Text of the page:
Here we spend 3 full days, sunbathed, collected shells and unpacked the surfboard. By the way (almost) alone, only a few fishermen who from time to time appeared in the distance and provided us with fish. Once again, the Moroccan kindness has overwhelmed us, because “money for fish” did not fit in their attitute as hosts …amazing!
21. / 22.09.2012, Tafraoute, Anti – Atlas: In order not to completely forget the time we have forced us back on the track after a few days and drove eastward passing Guelmim and Bouizakarne. We visited Morocco’s best preserved fortified granary (Agadir) in Amtoudi. The Agadir Id Aissa is a typical agadir with courtyard, whose age is estimated at about 800 years . The access site is secured castle-like, the valley side is wide and open with two towers in the corners.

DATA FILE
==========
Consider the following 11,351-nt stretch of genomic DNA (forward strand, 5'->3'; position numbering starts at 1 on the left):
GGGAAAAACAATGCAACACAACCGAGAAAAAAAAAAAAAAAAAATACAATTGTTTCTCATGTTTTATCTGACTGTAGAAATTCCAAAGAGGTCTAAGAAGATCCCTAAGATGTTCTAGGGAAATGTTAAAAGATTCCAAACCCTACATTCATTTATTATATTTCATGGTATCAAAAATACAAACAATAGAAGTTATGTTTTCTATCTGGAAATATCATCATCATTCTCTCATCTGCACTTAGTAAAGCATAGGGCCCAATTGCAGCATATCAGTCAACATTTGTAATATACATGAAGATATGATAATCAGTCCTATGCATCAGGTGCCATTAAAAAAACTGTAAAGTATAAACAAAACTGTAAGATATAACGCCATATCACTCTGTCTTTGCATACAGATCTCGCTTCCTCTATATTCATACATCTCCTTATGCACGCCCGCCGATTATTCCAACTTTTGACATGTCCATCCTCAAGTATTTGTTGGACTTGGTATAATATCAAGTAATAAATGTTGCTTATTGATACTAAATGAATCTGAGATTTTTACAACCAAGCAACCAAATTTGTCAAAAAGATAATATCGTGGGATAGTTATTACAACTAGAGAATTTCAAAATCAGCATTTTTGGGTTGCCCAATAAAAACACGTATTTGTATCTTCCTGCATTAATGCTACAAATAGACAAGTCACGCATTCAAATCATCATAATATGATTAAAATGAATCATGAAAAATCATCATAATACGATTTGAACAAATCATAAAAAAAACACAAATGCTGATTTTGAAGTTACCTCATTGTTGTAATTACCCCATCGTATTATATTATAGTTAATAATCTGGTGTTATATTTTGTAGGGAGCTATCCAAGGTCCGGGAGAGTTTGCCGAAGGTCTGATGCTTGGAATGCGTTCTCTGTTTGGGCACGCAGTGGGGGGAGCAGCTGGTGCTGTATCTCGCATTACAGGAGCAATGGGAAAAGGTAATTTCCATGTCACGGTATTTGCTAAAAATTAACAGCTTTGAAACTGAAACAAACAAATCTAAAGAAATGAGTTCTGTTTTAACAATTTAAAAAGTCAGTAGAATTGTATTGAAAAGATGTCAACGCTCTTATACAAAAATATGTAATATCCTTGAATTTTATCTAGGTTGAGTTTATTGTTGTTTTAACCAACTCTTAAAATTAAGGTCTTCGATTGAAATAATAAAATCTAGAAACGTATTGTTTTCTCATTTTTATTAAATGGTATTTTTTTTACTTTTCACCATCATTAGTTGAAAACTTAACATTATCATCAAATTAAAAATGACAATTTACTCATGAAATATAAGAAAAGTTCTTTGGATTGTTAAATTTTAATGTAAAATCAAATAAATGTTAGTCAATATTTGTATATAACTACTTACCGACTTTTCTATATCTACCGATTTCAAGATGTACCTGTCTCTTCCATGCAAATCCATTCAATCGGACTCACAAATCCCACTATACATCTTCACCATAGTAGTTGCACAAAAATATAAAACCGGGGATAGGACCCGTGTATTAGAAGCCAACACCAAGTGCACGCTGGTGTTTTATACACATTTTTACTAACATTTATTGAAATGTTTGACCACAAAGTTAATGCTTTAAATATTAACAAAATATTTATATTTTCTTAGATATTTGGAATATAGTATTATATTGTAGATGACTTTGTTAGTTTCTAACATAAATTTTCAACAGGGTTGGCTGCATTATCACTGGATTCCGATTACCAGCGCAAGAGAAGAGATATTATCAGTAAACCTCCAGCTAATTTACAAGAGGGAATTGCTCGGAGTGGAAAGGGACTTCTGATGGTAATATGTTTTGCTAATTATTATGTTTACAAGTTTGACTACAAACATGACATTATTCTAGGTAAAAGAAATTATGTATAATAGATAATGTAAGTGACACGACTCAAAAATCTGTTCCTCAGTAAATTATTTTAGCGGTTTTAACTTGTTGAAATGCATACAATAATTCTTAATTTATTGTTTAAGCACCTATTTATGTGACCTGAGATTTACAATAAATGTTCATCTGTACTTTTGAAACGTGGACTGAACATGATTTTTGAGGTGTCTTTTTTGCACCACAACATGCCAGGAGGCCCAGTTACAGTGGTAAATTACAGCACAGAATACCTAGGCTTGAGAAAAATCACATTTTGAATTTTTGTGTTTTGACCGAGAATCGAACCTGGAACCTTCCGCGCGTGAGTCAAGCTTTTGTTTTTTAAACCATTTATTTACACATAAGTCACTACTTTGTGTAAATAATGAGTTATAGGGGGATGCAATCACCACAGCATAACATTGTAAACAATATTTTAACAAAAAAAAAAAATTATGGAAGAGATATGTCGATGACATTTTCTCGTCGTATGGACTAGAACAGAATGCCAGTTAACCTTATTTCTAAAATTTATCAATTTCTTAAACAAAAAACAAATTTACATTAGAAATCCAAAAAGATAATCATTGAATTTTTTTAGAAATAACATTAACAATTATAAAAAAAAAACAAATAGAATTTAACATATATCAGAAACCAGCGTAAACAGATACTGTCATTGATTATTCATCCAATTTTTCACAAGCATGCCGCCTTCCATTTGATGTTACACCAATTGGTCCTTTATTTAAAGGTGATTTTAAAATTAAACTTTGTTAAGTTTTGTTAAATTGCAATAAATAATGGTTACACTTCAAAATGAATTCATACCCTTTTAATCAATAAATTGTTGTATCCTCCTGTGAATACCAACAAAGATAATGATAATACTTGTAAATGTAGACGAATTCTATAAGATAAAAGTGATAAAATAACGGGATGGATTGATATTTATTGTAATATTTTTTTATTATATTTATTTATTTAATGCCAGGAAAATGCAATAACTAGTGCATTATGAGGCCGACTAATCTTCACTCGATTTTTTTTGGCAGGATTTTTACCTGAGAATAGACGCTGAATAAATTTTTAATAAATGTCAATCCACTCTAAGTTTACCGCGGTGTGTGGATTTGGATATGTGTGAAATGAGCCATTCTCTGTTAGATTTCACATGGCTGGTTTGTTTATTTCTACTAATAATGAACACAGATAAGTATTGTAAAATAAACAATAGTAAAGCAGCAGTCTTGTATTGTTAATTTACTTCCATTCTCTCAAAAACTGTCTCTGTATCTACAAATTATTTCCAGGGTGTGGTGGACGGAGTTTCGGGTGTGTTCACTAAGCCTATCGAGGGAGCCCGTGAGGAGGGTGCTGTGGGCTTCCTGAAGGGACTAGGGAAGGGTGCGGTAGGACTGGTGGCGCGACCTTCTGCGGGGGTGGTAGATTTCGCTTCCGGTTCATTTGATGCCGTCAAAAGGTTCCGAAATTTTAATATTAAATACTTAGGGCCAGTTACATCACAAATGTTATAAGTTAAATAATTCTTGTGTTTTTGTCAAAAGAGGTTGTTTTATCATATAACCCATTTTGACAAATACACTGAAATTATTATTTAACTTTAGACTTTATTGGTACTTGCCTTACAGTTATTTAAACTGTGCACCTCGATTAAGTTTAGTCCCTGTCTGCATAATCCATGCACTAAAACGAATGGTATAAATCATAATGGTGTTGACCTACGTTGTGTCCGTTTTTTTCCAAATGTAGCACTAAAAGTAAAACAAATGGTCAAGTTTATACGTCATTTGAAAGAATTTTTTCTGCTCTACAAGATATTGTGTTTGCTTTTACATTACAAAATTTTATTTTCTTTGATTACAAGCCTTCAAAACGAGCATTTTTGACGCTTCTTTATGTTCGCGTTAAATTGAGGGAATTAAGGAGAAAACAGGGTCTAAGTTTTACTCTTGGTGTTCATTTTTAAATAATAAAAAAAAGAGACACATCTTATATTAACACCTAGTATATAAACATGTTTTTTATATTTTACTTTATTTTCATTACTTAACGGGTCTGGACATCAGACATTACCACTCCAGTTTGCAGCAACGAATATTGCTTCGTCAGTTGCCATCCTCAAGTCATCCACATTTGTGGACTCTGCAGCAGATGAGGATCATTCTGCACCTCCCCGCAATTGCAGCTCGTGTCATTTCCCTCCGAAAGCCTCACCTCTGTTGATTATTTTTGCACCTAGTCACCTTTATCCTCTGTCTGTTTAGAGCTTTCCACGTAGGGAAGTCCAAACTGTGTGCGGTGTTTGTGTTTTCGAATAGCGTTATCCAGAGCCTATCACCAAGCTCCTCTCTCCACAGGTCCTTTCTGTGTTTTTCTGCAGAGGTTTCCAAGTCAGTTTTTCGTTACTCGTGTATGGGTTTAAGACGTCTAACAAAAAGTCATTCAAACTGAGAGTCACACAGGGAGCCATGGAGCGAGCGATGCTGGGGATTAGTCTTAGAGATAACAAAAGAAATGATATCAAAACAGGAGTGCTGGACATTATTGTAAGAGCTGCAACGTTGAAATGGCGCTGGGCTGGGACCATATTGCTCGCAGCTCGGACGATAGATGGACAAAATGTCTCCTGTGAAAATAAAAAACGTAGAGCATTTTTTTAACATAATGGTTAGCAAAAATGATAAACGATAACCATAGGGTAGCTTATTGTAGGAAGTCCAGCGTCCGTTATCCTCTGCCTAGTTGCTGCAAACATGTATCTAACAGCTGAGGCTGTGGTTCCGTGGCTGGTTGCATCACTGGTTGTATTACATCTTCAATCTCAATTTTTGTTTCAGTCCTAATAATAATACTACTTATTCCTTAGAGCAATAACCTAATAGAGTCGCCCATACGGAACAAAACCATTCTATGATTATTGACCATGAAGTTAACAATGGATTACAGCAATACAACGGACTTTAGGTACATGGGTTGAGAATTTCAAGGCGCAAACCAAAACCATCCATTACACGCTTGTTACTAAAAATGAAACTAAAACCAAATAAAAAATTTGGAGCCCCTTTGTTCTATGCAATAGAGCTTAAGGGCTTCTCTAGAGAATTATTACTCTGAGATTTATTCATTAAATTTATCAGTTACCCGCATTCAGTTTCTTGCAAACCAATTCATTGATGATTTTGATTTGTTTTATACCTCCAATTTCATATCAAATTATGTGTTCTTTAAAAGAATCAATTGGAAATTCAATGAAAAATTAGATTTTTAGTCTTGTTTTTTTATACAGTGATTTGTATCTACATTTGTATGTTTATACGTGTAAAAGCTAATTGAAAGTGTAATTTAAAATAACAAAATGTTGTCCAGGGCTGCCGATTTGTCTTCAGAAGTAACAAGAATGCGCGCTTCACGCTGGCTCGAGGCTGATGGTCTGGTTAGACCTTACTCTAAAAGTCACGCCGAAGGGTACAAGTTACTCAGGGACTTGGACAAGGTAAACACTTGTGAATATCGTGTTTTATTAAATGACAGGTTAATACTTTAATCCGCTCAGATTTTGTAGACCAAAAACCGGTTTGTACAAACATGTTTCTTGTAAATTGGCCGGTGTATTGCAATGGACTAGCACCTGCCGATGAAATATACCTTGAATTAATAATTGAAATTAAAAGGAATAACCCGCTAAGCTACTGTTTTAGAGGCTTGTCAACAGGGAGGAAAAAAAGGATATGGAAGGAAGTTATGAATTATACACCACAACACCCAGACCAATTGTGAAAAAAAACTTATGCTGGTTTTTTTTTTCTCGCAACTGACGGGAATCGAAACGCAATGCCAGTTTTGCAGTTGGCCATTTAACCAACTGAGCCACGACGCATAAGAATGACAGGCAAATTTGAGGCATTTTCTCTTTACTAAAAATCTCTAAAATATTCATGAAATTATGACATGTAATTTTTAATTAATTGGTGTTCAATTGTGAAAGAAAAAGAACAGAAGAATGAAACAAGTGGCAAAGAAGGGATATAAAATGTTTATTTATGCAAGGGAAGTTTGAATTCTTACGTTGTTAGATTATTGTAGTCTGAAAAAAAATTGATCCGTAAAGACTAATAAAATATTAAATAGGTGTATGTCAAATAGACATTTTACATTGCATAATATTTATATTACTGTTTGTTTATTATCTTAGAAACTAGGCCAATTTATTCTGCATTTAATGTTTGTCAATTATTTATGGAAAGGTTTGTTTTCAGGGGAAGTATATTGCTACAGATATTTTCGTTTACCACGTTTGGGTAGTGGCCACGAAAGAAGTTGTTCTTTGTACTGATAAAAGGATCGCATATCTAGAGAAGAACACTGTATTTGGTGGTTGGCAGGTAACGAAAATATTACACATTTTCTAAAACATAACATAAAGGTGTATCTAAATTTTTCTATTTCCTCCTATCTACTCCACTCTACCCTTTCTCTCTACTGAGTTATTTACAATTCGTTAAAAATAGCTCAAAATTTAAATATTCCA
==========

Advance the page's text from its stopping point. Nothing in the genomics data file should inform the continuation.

In a Wall Ring of larger and smaller stone slabs, fixed together without mortar, various storage compartments of various sizes are set. It includes the peak and a rocky area of about 2500 square meters. In case of an attack of other tribes or wandering nomads, the villagers with their cattle were able to find protection for a few days. Food was sufficient, because in the storage chambers various foods (barley, almond, oil, dates, dried figs, etc.) were deposited, rainwater was collected in cistern and stored.
A composite of small stone slabs cell structure used to hold beehive.
From here we drive on an adventurous track (only a few centimeters along the abyss), then it leads through the mountains of the Anti Atlas to the north east to Tafraout. Tafraout is located in the middle of a magnificent granite landscape at around 3000 feet altitude. The most striking feature is the many polished rock formations formed by natural forces (wind and rain) , which ultimately refer to a volcanic origin of this part of the Anti-Atlas.